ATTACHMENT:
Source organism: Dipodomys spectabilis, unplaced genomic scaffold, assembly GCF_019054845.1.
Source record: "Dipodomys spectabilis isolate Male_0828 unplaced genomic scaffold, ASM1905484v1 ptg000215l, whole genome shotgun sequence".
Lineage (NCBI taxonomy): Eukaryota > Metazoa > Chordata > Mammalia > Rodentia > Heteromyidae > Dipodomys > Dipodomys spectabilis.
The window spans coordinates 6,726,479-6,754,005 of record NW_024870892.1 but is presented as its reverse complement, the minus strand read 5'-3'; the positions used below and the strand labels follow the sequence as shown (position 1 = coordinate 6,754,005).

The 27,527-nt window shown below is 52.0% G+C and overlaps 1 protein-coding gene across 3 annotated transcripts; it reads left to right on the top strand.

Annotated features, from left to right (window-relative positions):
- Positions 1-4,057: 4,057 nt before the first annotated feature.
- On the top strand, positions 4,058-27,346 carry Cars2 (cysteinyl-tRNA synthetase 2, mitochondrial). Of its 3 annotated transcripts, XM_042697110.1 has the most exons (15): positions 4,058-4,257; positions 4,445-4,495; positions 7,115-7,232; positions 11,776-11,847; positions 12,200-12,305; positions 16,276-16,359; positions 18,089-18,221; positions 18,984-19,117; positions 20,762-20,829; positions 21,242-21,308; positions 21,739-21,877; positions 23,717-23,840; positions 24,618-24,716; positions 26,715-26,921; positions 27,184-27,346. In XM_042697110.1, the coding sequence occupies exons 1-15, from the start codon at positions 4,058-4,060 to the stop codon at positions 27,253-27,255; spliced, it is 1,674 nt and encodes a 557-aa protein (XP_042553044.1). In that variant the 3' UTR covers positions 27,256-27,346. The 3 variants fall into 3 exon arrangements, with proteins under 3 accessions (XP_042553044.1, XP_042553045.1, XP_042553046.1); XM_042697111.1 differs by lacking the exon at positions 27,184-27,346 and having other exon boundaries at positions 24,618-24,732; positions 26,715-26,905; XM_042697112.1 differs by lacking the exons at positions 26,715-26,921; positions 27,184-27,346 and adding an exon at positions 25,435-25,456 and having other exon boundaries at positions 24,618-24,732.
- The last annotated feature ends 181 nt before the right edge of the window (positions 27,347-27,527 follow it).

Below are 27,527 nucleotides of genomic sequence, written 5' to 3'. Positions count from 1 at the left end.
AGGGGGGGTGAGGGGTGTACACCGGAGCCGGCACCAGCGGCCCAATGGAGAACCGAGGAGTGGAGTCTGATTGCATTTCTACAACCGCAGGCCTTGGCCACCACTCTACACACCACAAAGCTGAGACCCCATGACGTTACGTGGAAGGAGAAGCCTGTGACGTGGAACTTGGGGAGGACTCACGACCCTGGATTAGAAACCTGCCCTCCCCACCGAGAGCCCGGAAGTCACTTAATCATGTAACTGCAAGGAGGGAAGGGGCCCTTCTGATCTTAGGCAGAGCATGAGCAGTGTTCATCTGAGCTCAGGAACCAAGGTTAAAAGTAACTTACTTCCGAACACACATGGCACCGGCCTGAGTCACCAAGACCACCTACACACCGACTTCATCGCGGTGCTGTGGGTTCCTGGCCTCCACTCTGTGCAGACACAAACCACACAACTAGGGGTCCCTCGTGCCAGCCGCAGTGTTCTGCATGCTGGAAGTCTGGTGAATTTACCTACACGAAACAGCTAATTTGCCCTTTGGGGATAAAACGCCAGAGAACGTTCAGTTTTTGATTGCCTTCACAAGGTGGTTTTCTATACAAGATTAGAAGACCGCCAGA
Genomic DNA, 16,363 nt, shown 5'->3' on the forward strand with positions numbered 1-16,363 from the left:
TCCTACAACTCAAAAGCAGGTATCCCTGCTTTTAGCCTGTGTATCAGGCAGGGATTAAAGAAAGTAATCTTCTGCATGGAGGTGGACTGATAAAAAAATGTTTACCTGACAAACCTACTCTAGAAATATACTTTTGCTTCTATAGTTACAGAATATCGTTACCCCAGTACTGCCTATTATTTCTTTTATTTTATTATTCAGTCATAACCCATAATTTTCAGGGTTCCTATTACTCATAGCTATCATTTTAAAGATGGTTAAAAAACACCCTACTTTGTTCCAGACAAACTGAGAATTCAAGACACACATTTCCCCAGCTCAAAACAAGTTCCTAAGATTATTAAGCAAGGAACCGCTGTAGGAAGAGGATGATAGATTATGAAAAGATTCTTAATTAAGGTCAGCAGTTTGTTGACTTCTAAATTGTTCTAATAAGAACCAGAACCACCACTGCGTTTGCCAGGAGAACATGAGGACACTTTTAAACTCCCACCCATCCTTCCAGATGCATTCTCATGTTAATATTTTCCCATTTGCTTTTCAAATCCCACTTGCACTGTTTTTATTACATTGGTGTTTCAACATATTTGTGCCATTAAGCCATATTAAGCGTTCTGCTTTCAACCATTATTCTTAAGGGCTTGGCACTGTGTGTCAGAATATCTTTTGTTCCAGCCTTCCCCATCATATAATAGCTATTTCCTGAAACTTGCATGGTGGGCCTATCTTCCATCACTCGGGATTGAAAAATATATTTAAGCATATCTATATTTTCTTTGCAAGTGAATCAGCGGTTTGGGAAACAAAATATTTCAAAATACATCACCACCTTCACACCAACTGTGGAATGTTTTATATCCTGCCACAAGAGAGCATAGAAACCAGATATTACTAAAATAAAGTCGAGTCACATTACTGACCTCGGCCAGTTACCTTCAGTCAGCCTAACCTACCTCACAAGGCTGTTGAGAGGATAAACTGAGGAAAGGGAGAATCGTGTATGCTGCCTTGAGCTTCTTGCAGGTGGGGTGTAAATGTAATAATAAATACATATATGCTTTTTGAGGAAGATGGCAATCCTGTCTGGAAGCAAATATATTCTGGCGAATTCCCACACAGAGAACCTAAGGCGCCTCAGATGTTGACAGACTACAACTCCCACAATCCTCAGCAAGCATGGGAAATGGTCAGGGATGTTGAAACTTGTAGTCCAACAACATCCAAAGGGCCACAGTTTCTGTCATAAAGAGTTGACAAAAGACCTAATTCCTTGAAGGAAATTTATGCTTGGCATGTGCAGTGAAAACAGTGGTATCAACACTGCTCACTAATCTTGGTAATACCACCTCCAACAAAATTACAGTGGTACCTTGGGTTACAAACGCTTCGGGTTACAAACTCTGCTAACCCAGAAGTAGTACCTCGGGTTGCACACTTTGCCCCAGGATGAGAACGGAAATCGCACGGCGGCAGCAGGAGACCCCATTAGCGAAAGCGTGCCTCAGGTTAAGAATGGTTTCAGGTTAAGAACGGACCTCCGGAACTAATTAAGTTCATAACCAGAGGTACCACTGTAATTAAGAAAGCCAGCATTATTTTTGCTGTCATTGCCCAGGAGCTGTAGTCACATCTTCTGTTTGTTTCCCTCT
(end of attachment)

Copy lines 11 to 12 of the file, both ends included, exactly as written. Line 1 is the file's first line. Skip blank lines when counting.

AGGGGGGGTGAGGGGTGTACACCGGAGCCGGCACCAGCGGCCCAATGGAGAACCGAGGAGTGGAGTCTGATTGCATTTCTACAACCGCAGGCCTTGGCCACCACTCTACACACCACAAAGCTGAGACCCCATGACGTTACGTGGAAGGAGAAGCCTGTGACGTGGAACTTGGGGAGGACTCACGACCCTGGATTAGAAACCTGCCCTCCCCACCGAGAGCCCGGAAGTCACTTAATCATGTAACTGCAAGGAGGGAAGGGGCCCTTCTGATCTTAGGCAGAGCATGAGCAGTGTTCATCTGAGCTCAGGAACCAAGGTTAAAAGTAACTTACTTCCGAACACACATGGCACCGGCCTGAGTCACCAAGACCACCTACACACCGACTTCATCGCGGTGCTGTGGGTTCCTGGCCTCCACTCTGTGCAGACACAAACCACACAACTAGGGGTCCCTCGTGCCAGCCGCAGTGTTCTGCATGCTGGAAGTCTGGTGAATTTACCTACACGAAACAGCTAATTTGCCCTTTGGGGATAAAACGCCAGAGAACGTTCAGTTTTTGATTGCCTTCACAAGGTGGTTTTCTATACAAGATTAGAAGACCGCCAGA
Genomic DNA, 16,363 nt, shown 5'->3' on the forward strand with positions numbered 1-16,363 from the left: